Imagine the thrill. You’re an American teen, planting your toes into the sands of Brazil for the first time. Imagine total immersion into a culture unlike your own. Imagine returning home still holding someone’s hand across 9,000 miles.
The age-old tradition of pen pals has long sparked international friendships, but now it has become an avenue for providing aid to poor families overseas, with the added byproduct of lasting friendships.
Cameron Boyle, of New Jersey, co-founded the life-changing alliance for American and Brazilian children called CRIANSA Connection. CRIANSA not only means “child” in Portuguese, but also is the acronym for Children Realizing International Alliances Now, Socially and Academically. Since 2004, the CRIANSA pen pal program has taught middle class American youth that there is a larger world of children out there who live without material blessings, who nonetheless can offer the riches of kindness, friendship and adventure.
One hundred such alliances have been sparked and fueled by the CRIANSA Connection. Shelley Siller, from Northern Virginia, has been writing to her pen pal, Maycia, for one and a half years. Her letters are all translated through CRIANSA interpreters. What doesn’t need translating is the money that accompanies the letters.
Maycia’s family, along with the other CRIANSA households, face harsh daily economic realities living in Cumbuco Beach in the Northeast, one of the poorest regions of Brazil. American families sponsor a child with $365 to help the family with material needs, and to provide daily bus fare to a distant school for education beyond the seventh grade.
Grateful for the Siller family donation last year, Maycia, 14, wrote in a letter, “Many thanks to your family for their generosity! With the money you sent, my mother bought a new stove, blender, sofa, and used TV. I WILL be able to go to school next year! My dream is to be a model someday.”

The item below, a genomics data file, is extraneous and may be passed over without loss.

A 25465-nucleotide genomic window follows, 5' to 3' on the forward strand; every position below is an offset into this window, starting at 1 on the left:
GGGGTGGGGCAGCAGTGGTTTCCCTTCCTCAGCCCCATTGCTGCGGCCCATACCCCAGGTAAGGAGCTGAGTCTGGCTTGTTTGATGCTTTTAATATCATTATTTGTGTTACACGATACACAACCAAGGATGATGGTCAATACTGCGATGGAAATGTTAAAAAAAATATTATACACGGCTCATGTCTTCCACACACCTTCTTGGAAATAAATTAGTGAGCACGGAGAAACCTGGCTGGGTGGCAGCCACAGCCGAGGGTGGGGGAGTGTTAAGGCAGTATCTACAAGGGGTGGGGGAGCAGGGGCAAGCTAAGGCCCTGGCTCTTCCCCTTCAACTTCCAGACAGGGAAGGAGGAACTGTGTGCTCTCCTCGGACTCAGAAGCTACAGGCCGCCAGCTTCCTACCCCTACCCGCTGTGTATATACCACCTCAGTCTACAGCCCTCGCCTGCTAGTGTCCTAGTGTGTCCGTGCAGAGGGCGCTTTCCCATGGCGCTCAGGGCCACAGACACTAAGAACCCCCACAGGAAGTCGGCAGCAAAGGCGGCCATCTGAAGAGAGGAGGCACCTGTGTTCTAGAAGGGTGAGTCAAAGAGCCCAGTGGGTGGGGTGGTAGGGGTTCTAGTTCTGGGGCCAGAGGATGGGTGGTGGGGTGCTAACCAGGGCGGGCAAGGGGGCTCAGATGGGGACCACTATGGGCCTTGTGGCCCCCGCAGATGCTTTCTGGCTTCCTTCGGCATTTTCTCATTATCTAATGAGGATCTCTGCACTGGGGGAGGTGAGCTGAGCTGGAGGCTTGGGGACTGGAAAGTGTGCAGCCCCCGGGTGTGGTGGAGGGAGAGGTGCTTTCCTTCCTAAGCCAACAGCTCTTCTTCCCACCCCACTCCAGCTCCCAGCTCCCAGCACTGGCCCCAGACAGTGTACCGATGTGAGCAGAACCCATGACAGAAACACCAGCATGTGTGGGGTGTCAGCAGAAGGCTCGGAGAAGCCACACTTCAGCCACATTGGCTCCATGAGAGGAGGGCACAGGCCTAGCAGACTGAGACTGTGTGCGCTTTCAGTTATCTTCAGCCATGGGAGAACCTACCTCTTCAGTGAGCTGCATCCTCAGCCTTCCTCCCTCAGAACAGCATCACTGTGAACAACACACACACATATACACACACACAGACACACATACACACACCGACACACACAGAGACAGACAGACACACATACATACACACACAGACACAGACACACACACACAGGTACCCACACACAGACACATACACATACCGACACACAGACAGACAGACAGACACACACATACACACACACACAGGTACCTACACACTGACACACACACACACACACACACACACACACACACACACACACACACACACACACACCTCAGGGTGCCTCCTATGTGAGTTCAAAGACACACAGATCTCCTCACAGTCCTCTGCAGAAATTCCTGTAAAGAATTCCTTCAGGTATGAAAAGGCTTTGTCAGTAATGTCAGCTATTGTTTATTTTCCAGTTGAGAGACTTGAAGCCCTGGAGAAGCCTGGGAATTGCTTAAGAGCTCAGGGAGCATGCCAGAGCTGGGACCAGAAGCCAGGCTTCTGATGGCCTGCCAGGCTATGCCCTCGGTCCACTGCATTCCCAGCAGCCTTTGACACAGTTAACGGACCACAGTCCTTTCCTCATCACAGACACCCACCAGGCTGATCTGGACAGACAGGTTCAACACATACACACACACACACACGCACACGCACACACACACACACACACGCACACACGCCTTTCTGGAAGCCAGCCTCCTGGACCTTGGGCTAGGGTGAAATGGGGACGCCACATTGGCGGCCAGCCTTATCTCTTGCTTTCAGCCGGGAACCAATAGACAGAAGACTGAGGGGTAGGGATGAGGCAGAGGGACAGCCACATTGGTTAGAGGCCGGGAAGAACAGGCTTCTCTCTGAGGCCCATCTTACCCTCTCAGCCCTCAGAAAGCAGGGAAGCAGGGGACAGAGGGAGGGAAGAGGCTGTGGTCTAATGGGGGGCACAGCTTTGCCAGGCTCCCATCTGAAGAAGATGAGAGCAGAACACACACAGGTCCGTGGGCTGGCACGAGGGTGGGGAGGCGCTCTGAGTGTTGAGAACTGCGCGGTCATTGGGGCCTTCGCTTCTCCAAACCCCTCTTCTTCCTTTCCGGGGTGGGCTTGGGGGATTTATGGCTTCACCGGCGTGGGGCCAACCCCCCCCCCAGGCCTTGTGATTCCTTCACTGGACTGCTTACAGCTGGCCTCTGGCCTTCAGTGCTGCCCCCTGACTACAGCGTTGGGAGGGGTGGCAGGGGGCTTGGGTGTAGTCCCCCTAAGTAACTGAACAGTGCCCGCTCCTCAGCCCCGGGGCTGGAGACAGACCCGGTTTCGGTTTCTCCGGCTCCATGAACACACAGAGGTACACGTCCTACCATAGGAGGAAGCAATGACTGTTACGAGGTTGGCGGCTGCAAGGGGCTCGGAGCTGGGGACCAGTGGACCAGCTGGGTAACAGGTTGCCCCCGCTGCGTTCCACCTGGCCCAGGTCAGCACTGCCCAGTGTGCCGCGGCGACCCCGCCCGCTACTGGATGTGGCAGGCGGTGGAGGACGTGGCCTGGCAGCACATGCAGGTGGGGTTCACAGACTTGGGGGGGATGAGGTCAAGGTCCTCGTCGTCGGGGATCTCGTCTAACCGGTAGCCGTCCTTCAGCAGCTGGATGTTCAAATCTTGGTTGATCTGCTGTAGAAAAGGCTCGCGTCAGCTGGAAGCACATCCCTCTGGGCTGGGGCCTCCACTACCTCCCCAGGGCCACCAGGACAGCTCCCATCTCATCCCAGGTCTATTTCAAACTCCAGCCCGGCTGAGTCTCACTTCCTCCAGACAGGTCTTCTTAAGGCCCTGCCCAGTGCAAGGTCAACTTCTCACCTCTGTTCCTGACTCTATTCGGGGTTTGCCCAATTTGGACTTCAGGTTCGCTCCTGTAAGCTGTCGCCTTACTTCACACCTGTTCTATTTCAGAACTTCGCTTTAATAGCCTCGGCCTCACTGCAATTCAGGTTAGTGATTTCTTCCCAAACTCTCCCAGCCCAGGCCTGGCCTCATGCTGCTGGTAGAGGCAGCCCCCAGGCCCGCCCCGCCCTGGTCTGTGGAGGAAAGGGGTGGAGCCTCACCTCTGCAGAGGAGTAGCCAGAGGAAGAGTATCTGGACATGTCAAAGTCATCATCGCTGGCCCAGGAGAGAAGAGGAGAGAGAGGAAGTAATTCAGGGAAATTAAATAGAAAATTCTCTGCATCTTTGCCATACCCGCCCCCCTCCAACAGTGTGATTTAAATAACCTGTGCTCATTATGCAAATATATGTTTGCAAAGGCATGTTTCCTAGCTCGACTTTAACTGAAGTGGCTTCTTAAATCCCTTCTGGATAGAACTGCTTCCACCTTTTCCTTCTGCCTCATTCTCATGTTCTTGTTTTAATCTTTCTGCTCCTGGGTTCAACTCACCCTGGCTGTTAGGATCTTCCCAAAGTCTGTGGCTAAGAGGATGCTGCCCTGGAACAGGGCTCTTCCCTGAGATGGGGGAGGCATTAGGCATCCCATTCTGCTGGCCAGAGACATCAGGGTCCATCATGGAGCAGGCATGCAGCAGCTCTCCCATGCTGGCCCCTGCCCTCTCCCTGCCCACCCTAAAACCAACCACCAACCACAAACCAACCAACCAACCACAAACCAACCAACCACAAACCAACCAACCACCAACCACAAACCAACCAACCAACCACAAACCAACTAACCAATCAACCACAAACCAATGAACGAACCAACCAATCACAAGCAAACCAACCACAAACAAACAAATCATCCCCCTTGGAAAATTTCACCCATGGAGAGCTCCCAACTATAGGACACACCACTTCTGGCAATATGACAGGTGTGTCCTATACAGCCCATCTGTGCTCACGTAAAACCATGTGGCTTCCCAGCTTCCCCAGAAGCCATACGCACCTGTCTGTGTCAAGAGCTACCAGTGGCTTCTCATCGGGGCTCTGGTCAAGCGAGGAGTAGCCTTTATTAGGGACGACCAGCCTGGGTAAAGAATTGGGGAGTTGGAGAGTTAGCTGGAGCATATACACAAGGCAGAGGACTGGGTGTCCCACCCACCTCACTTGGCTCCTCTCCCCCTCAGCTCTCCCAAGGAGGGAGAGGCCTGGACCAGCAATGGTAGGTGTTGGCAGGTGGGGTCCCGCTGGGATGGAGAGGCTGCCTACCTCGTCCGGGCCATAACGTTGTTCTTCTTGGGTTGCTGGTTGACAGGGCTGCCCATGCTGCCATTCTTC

But her biggest hope was that her friend, Shelley, would visit one day.
Shelley, 15, jumped at the invitation, and boarded a plane with her uncle in early August to leave the United States for the first time. A totally different world awaited her.
“We couldn’t believe her house,” Shelley reported. “Her family of eight shares a space the size of our living and dining room. They sleep on hammocks, with no air conditioning, yet they are so optimistic.”
Teaching Self-Reliance Through Sales of Homemade Crafts
CRIANSA helps the older children in the community of Cumbuco to raise money by creating handicrafts from recycled materials. CRIANSA’s catalog of homemade merchandise includes purses, jewelry and other crafts.
“These craft cooperatives create sustainable economic opportunities and an alternative to crime or begging,” Boyle explained.
For corporate sponsorship opportunities, to make a personal donation, or for more information, visit www.criansa.org or write to Cameron Boyle and CRIANSA:
94 South Fullerton Ave.
Montclair, NJ 07042.
“Each evening, her dad would come in with a bag of whatever he just caught. Everyone would open it to see what dinner would be. They always fed us first, and her dad shimmied up a palm tree to get us coconuts for the coconut milk to drink.”
Siller is the first American involved in the organization to actually travel to Brazil to meet her pen pal.
During their week’s stay, Shelley’s uncle, Chris Cloud, treated Maycia’s family to things they’d never experienced, like meals out, dune buggy riding and a trip to the water park to ride the “Insano,” the world’s tallest waterslide.
“They are incredibly fun people,” remembers Shelley. “We had a blast.”
The friendships formed through CRIANSA are cherished. What if there were enough corporate donations for all the American pen pals to visit, or for these Brazilian children to travel to the U.S.? This is CRIANSA’s vision, children sharing what we all have in common universally.